US helps boost production of COVID-19 vaccines for poorer countries – Community News

US helps boost production of COVID-19 vaccines for poorer countries

WASHINGTON — The Biden administration is making billions of dollars available to drug makers to scale up domestic production of COVID-19 vaccines in hopes of building capacity to produce an additional 1 billion injections per year to share with the world.

Virus Outbreak Vaccine Mandate

President Joe Biden speaks about COVID-19 vaccinations after touring a Clayco Corporation construction site for a Microsoft data center in Elk Grove Village, Illinois, Thursday, October 7, 2021. AP Photo/Susan Walsh, File

Under the new initiative, the Biomedical Advanced Research and Development Authority of the Department of Health and Human Services is asking pharmaceutical companies that have demonstrated their ability to make the more effective mRNA vaccines to bid for government investment in the scale up their production capacities. Drug makers Pfizer and Moderna produce the two US-approved mRNA shots.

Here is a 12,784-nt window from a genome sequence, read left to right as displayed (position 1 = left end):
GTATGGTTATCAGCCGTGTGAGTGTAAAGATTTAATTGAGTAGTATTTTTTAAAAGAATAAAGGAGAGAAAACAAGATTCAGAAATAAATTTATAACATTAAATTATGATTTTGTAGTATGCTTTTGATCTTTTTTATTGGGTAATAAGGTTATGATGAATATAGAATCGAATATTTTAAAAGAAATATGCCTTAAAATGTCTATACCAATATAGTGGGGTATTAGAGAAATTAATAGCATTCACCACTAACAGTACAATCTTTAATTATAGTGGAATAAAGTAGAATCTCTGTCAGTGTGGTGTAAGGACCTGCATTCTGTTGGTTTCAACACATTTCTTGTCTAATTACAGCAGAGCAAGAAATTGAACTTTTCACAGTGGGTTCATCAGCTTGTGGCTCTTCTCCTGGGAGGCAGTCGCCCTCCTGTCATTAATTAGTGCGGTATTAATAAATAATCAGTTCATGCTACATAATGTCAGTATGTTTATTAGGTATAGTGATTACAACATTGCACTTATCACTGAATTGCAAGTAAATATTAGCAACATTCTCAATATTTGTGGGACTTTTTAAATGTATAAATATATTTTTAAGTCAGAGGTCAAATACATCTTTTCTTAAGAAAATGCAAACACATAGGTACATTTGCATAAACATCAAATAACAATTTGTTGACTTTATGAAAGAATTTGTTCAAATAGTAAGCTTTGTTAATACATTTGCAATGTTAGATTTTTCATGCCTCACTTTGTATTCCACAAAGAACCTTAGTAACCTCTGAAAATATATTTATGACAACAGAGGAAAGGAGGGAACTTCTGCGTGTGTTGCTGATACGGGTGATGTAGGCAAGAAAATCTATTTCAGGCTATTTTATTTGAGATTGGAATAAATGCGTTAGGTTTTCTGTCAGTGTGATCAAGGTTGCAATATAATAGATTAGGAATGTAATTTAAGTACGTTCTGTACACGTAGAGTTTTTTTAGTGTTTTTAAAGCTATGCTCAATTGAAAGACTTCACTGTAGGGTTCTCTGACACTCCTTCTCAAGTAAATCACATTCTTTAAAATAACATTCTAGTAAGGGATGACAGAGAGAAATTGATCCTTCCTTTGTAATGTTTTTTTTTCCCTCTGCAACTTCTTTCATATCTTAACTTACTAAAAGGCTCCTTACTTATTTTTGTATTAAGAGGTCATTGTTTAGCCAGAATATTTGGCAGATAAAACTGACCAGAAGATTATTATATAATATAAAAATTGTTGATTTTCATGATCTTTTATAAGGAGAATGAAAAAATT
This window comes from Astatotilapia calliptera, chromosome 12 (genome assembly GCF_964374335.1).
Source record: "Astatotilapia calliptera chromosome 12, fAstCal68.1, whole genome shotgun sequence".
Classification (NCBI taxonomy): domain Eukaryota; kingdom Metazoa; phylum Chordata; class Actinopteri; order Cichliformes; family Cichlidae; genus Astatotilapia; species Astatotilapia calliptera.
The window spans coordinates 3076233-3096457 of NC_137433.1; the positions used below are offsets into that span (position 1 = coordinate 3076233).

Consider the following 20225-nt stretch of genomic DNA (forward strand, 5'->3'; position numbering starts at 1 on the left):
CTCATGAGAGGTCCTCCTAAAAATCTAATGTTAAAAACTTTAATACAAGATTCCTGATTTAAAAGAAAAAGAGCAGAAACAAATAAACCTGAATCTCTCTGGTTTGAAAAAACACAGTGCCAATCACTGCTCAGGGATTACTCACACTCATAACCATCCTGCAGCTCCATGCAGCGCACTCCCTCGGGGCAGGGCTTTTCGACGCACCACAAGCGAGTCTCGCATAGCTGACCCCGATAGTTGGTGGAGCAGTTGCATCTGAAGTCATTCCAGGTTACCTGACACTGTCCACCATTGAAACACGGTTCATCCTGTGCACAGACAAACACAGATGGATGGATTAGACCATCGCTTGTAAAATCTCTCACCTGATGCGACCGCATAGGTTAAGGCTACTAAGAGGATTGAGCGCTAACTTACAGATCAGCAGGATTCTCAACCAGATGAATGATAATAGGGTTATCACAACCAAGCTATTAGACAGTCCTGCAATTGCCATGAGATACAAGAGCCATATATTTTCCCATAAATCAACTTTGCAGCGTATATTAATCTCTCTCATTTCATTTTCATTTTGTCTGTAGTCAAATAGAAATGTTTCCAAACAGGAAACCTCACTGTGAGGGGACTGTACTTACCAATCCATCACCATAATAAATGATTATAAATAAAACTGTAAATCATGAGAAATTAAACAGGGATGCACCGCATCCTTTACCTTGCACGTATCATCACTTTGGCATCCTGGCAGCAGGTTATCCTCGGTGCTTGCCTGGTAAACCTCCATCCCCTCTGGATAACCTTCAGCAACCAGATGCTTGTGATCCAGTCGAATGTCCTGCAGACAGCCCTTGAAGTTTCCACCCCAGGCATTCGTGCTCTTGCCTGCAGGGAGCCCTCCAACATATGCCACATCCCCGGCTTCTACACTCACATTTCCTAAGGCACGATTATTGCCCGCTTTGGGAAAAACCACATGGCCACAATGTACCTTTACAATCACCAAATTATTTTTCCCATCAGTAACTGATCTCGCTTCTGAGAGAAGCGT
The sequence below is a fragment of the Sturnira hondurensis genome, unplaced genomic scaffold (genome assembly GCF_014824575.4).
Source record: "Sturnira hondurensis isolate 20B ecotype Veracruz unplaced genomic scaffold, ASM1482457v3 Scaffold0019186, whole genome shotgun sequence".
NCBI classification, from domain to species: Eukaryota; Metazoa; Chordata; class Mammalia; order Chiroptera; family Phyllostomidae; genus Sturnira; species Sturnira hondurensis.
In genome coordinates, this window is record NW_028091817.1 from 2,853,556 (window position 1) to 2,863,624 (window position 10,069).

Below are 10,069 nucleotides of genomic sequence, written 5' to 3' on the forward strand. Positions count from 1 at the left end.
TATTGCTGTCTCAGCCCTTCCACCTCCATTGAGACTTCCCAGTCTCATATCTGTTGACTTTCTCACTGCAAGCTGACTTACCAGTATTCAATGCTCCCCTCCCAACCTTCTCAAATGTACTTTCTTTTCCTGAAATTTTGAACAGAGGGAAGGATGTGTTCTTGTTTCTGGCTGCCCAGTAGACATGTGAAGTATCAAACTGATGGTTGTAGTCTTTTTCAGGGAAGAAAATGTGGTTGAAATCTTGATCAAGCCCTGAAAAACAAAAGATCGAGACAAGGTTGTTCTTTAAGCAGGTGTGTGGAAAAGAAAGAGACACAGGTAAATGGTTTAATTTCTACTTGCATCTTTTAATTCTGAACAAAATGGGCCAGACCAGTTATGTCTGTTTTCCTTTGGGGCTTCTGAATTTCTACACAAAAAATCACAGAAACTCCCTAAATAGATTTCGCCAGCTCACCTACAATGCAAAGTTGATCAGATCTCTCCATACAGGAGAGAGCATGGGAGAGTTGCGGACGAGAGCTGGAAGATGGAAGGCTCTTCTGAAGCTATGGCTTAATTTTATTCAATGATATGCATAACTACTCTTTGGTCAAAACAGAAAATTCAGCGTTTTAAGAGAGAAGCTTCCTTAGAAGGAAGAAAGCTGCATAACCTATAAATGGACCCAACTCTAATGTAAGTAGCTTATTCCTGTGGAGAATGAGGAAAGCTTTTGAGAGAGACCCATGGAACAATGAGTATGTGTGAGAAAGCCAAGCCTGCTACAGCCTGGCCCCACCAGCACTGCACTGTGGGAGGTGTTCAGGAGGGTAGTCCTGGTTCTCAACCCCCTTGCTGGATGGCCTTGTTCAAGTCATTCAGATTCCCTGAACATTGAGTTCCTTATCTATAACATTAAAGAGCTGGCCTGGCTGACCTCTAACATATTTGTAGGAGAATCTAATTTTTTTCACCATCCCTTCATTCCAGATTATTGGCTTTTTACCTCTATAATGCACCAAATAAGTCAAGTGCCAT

The Biden administration believes the increased capacity of COVID-19 injections will help reduce a worldwide dose shortage, particularly in low and middle-income countries, halt preventable deaths and develop potentially new, more dangerous variants of the drug. virus will limit.

The initiative comes as Biden’s White House comes under increasing pressure at home and abroad over inequalities in global vaccine supply — as the US is on track to approve booster shots for all adults, while vulnerable people in poorer countries wait. on their first dose of protection.

There are no firm agreements yet with Moderna or Pfizer to take on the investment in the US, but the Biden administration hopes the improved manufacturing capacity, through support of the company’s facilities, equipment, personnel or training, will be available by mid-2022. will be. to share more COVID-19 doses abroad and to prepare for the next public health emergency.

The announcement was reviewed on Wednesday by a government official who spoke on condition of anonymity to discuss the matter before its official release. The New York Times first reported on the new initiative.

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